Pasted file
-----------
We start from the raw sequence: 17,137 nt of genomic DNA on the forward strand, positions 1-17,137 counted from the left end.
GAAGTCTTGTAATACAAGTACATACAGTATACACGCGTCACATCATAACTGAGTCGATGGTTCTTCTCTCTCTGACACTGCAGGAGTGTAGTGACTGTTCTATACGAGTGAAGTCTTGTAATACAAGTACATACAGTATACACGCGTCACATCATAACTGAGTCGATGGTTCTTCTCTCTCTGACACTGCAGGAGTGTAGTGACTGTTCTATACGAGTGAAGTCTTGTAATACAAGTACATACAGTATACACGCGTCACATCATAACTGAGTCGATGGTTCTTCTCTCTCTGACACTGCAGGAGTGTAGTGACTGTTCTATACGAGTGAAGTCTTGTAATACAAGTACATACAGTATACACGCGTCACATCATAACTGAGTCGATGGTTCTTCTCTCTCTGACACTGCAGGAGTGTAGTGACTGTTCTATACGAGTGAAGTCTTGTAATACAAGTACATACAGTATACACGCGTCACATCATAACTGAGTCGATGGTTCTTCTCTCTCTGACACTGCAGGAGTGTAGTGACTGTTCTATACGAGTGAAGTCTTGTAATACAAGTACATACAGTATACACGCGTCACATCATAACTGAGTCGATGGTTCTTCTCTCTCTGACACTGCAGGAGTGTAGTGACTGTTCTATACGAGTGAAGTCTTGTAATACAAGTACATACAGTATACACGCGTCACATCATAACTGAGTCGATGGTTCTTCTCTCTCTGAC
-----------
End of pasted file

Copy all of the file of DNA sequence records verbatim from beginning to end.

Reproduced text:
We start from the raw sequence: 17,137 nt of genomic DNA on the forward strand, positions 1-17,137 counted from the left end.
GAAGTCTTGTAATACAAGTACATACAGTATACACGCGTCACATCATAACTGAGTCGATGGTTCTTCTCTCTCTGACACTGCAGGAGTGTAGTGACTGTTCTATACGAGTGAAGTCTTGTAATACAAGTACATACAGTATACACGCGTCACATCATAACTGAGTCGATGGTTCTTCTCTCTCTGACACTGCAGGAGTGTAGTGACTGTTCTATACGAGTGAAGTCTTGTAATACAAGTACATACAGTATACACGCGTCACATCATAACTGAGTCGATGGTTCTTCTCTCTCTGACACTGCAGGAGTGTAGTGACTGTTCTATACGAGTGAAGTCTTGTAATACAAGTACATACAGTATACACGCGTCACATCATAACTGAGTCGATGGTTCTTCTCTCTCTGACACTGCAGGAGTGTAGTGACTGTTCTATACGAGTGAAGTCTTGTAATACAAGTACATACAGTATACACGCGTCACATCATAACTGAGTCGATGGTTCTTCTCTCTCTGACACTGCAGGAGTGTAGTGACTGTTCTATACGAGTGAAGTCTTGTAATACAAGTACATACAGTATACACGCGTCACATCATAACTGAGTCGATGGTTCTTCTCTCTCTGACACTGCAGGAGTGTAGTGACTGTTCTATACGAGTGAAGTCTTGTAATACAAGTACATACAGTATACACGCGTCACATCATAACTGAGTCGATGGTTCTTCTCTCTCTGAC